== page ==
Williams Jazz Ensemble with Lew Tabackin
Directed by Erik Lawrence.
The Williams College Department of Music presents the Williams Jazz Ensemble with special guest artist Lew Tabackin on Friday, March 6, at 8 p.m. in Chapin Hall on the Williams College campus. This free event is open to the public.
The Williams Jazz Ensemble and Music Department are saddened by the death of David “Fathead” Newman. David was scheduled to perform as a guest with the ensemble. This is a great loss to the world of music and the world in general. The concert will be dedicated to the memory of him and his legacy.
Lew Tabackin will join the ensemble under the direction of Erik Lawrence. Tabackin, flutist and tenor saxophonist, is an artist of astonishing vision. His electrifying flute playing is at once virtuosic, primordial, cross-cultural, and passionate. His distinctive tenor sax style includes the use of wide intervals, abrupt changes of mood and tempo, and purposeful fervor, all in the service of showing the full range of possibilities of his instrument – melodically, rhythmically, and dynamically. Without copying or emulating jazz greats of the past, Mr. Tabackin has absorbed elements into his style, ultimately creating his own sound and aura.
The flagship Williams Jazz Ensemble (big band) plays formal concerts on campus, and also travels each year, with performances ranging from the Boston area to New York as well as throughout the Western Mass. region. In January of ’08 the Ensemble was in residence at the University of the Americas in Puebla, Mexico.
Lew Tabackin, flutist and tenor saxophonist, is an artist of astonishing vision. His electrifying flute playing is at once virtuosic, primordial, cross-cultural, and passionate. His distinctive tenor sax style includes the use of wide intervals, abrupt changes of mood and tempo, and purposeful fervor, all in the service of showing the full range of possibilities of his instrument – melodically, rhythmically, and dynamically. Without copying or emulating jazz greats of the past, Mr. Tabackin has absorbed elements into his style, ultimately creating his own sound and aura.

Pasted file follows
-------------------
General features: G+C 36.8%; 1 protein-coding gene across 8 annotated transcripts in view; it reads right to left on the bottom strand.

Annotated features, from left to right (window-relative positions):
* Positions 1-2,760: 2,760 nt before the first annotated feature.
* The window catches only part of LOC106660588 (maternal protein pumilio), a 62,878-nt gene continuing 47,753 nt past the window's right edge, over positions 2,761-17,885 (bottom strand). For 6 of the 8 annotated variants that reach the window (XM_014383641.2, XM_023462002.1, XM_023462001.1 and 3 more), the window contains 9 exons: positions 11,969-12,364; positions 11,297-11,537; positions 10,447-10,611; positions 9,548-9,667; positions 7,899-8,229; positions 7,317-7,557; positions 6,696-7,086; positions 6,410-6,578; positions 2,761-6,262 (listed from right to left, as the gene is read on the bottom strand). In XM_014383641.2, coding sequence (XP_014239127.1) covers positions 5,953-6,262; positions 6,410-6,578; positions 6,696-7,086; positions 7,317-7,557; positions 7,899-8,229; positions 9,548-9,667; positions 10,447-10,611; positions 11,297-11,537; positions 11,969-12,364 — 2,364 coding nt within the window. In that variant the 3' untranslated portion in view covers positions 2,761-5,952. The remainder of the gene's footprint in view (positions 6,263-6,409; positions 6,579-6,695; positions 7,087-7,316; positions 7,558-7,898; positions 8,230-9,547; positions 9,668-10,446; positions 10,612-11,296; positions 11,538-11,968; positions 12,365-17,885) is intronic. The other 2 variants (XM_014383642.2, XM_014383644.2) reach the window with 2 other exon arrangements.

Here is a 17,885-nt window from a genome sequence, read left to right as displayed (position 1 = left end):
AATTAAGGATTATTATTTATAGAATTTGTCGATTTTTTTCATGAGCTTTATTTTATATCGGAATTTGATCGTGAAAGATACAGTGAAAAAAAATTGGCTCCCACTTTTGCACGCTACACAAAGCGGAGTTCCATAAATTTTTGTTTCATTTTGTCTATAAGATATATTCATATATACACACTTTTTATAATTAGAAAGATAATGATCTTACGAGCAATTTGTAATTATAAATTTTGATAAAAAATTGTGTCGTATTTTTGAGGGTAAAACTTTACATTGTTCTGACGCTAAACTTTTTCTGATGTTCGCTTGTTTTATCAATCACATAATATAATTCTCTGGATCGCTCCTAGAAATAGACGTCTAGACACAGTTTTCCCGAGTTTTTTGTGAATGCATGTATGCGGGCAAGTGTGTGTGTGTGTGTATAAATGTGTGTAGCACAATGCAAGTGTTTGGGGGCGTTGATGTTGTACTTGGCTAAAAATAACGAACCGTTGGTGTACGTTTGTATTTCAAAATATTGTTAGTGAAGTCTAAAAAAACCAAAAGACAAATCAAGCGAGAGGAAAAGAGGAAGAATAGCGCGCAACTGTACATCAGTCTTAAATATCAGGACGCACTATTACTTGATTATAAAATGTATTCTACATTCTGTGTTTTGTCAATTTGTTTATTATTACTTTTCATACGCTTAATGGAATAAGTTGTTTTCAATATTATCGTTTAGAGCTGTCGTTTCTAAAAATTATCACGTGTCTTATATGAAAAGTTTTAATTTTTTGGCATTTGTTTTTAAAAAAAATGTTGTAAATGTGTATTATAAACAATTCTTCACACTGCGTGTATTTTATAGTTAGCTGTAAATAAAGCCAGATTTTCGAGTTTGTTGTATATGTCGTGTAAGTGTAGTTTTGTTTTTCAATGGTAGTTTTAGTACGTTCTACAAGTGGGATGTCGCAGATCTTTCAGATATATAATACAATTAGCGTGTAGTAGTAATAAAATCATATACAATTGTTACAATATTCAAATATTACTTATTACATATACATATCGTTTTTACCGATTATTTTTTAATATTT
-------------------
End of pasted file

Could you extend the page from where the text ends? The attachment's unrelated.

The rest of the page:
His interest in music began in his birthplace, Philadelphia, where he first studied flute and then tenor saxophone in high school. He majored in flute at the Philadelphia Conservatory of Music (B.M. 1962) and studied privately with composer Vincent Persichetti. After his U.S. Army service (1962-65), Mr. Tabackin moved to New Jersey and then to New York, where he played first with Tal Farlow and Don Friedman and later in the big bands led by Cab Calloway, Les and Larry Elgart, Maynard Ferguson, Joe Henderson, Chuck Israels, Thad Jones and Mel Lewis, Clark Terry, and Duke Pearson. During the late 1960’s, Mr. Tabackin led a trio at a club called La Boheme in Philadelphia, in addition to playing in smaller groups with Donald Byrd, Roland Hanna, Elvin Jones, and Attila Zoller. In those early years he worked with Doc Severinsen and the studio band for Dick Cavett’s television show. He also spent some time in Europe, where he was a soloist with various orchestras, including the Danish Radio Orchestra and the Hamburg Jazz Workshop.
In 1968 he met Toshiko Akiyoshi when the two played together in a quartet. They eventually married and moved to Los Angeles, where they formed the award-winning big band known as the Toshiko Akiyoshi Jazz Orchestra. While in Los Angeles, Mr. Tabackin also played with Shelley Manne and with various trios of his own with Billy Higgins, John Heard, and Charlie Haden. He also toured Japan frequently with Ms. Akiyoshi and her orchestra as well as with his own trio, which included drummer Joey Baron and bassist Michael Moore.